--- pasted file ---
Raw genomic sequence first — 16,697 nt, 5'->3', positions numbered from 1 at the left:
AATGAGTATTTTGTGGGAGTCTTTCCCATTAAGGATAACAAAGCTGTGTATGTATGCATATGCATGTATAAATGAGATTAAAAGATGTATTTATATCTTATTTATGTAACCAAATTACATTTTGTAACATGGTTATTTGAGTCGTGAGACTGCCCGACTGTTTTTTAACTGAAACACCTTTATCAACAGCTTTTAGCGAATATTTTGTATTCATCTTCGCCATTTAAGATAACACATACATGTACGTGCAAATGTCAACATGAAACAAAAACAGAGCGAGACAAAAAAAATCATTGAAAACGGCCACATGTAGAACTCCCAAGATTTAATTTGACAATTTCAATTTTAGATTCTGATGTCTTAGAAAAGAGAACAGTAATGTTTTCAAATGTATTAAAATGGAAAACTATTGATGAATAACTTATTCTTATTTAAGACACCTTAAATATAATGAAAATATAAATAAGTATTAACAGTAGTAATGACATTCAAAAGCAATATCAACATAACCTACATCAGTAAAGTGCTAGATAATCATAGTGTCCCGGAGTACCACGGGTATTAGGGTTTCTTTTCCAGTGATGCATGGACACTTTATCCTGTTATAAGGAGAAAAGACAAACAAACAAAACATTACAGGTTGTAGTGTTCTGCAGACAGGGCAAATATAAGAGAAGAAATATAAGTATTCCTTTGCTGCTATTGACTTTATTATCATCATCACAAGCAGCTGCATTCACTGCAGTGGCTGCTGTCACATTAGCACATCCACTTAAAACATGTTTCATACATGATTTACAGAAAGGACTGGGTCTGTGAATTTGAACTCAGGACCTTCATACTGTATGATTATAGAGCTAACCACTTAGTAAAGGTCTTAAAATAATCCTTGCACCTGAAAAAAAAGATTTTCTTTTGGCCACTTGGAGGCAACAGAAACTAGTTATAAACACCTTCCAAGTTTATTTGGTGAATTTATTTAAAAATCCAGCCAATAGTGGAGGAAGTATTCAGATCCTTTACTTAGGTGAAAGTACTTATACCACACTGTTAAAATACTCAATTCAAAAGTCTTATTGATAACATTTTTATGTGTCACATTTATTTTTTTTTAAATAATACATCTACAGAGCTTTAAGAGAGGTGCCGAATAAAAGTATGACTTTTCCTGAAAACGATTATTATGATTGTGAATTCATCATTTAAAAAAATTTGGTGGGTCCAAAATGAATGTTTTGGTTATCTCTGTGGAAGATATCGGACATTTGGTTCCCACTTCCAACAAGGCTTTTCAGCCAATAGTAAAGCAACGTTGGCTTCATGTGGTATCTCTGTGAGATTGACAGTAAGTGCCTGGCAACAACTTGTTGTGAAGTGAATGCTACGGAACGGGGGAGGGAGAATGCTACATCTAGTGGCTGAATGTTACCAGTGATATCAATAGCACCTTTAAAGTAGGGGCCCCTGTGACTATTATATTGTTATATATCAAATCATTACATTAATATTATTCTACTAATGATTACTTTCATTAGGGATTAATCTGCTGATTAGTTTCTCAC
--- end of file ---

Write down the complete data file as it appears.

Raw genomic sequence first — 16,697 nt, 5'->3', positions numbered from 1 at the left:
AATGAGTATTTTGTGGGAGTCTTTCCCATTAAGGATAACAAAGCTGTGTATGTATGCATATGCATGTATAAATGAGATTAAAAGATGTATTTATATCTTATTTATGTAACCAAATTACATTTTGTAACATGGTTATTTGAGTCGTGAGACTGCCCGACTGTTTTTTAACTGAAACACCTTTATCAACAGCTTTTAGCGAATATTTTGTATTCATCTTCGCCATTTAAGATAACACATACATGTACGTGCAAATGTCAACATGAAACAAAAACAGAGCGAGACAAAAAAAATCATTGAAAACGGCCACATGTAGAACTCCCAAGATTTAATTTGACAATTTCAATTTTAGATTCTGATGTCTTAGAAAAGAGAACAGTAATGTTTTCAAATGTATTAAAATGGAAAACTATTGATGAATAACTTATTCTTATTTAAGACACCTTAAATATAATGAAAATATAAATAAGTATTAACAGTAGTAATGACATTCAAAAGCAATATCAACATAACCTACATCAGTAAAGTGCTAGATAATCATAGTGTCCCGGAGTACCACGGGTATTAGGGTTTCTTTTCCAGTGATGCATGGACACTTTATCCTGTTATAAGGAGAAAAGACAAACAAACAAAACATTACAGGTTGTAGTGTTCTGCAGACAGGGCAAATATAAGAGAAGAAATATAAGTATTCCTTTGCTGCTATTGACTTTATTATCATCATCACAAGCAGCTGCATTCACTGCAGTGGCTGCTGTCACATTAGCACATCCACTTAAAACATGTTTCATACATGATTTACAGAAAGGACTGGGTCTGTGAATTTGAACTCAGGACCTTCATACTGTATGATTATAGAGCTAACCACTTAGTAAAGGTCTTAAAATAATCCTTGCACCTGAAAAAAAAGATTTTCTTTTGGCCACTTGGAGGCAACAGAAACTAGTTATAAACACCTTCCAAGTTTATTTGGTGAATTTATTTAAAAATCCAGCCAATAGTGGAGGAAGTATTCAGATCCTTTACTTAGGTGAAAGTACTTATACCACACTGTTAAAATACTCAATTCAAAAGTCTTATTGATAACATTTTTATGTGTCACATTTATTTTTTTTTAAATAATACATCTACAGAGCTTTAAGAGAGGTGCCGAATAAAAGTATGACTTTTCCTGAAAACGATTATTATGATTGTGAATTCATCATTTAAAAAAATTTGGTGGGTCCAAAATGAATGTTTTGGTTATCTCTGTGGAAGATATCGGACATTTGGTTCCCACTTCCAACAAGGCTTTTCAGCCAATAGTAAAGCAACGTTGGCTTCATGTGGTATCTCTGTGAGATTGACAGTAAGTGCCTGGCAACAACTTGTTGTGAAGTGAATGCTACGGAACGGGGGAGGGAGAATGCTACATCTAGTGGCTGAATGTTACCAGTGATATCAATAGCACCTTTAAAGTAGGGGCCCCTGTGACTATTATATTGTTATATATCAAATCATTACATTAATATTATTCTACTAATGATTACTTTCATTAGGGATTAATCTGCTGATTAGTTTCTCAC